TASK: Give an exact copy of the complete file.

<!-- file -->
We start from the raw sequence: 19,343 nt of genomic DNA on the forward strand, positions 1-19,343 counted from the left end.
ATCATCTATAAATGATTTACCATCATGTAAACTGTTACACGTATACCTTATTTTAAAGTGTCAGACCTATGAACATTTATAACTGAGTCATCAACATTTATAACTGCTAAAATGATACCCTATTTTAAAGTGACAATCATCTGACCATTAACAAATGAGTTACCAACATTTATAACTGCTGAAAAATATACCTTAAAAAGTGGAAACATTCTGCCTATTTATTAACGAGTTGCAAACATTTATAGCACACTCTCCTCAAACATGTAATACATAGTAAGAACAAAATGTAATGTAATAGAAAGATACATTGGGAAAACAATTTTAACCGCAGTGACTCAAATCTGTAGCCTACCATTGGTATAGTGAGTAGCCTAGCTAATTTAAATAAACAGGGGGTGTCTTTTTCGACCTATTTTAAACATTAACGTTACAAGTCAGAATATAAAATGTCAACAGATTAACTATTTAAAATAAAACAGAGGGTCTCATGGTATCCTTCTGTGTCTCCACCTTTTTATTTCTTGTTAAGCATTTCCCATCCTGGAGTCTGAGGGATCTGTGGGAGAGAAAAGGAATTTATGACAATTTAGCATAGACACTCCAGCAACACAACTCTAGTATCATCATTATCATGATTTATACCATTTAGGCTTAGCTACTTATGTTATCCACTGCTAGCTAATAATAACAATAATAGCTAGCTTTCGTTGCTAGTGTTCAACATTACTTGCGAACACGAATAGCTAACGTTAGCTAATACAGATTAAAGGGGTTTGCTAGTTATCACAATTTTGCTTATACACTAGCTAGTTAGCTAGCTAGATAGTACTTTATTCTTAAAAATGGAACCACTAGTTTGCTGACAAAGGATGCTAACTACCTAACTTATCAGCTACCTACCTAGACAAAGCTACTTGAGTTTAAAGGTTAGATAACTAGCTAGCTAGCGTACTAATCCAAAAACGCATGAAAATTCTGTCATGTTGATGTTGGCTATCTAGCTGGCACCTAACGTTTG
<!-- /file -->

We start from the raw sequence: 19,343 nt of genomic DNA on the forward strand, positions 1-19,343 counted from the left end.
ATCATCTATAAATGATTTACCATCATGTAAACTGTTACACGTATACCTTATTTTAAAGTGTCAGACCTATGAACATTTATAACTGAGTCATCAACATTTATAACTGCTAAAATGATACCCTATTTTAAAGTGACAATCATCTGACCATTAACAAATGAGTTACCAACATTTATAACTGCTGAAAAATATACCTTAAAAAGTGGAAACATTCTGCCTATTTATTAACGAGTTGCAAACATTTATAGCACACTCTCCTCAAACATGTAATACATAGTAAGAACAAAATGTAATGTAATAGAAAGATACATTGGGAAAACAATTTTAACCGCAGTGACTCAAATCTGTAGCCTACCATTGGTATAGTGAGTAGCCTAGCTAATTTAAATAAACAGGGGGTGTCTTTTTCGACCTATTTTAAACATTAACGTTACAAGTCAGAATATAAAATGTCAACAGATTAACTATTTAAAATAAAACAGAGGGTCTCATGGTATCCTTCTGTGTCTCCACCTTTTTATTTCTTGTTAAGCATTTCCCATCCTGGAGTCTGAGGGATCTGTGGGAGAGAAAAGGAATTTATGACAATTTAGCATAGACACTCCAGCAACACAACTCTAGTATCATCATTATCATGATTTATACCATTTAGGCTTAGCTACTTATGTTATCCACTGCTAGCTAATAATAACAATAATAGCTAGCTTTCGTTGCTAGTGTTCAACATTACTTGCGAACACGAATAGCTAACGTTAGCTAATACAGATTAAAGGGGTTTGCTAGTTATCACAATTTTGCTTATACACTAGCTAGTTAGCTAGCTAGATAGTACTTTATTCTTAAAAATGGAACCACTAGTTTGCTGACAAAGGATGCTAACTACCTAACTTATCAGCTACCTACCTAGACAAAGCTACTTGAGTTTAAAGGTTAGATAACTAGCTAGCTAGCGTACTAATCCAAAAACGCATGAAAATTCTGTCATGTTGATGTTGGCTATCTAGCTGGCACCTAACGTTTG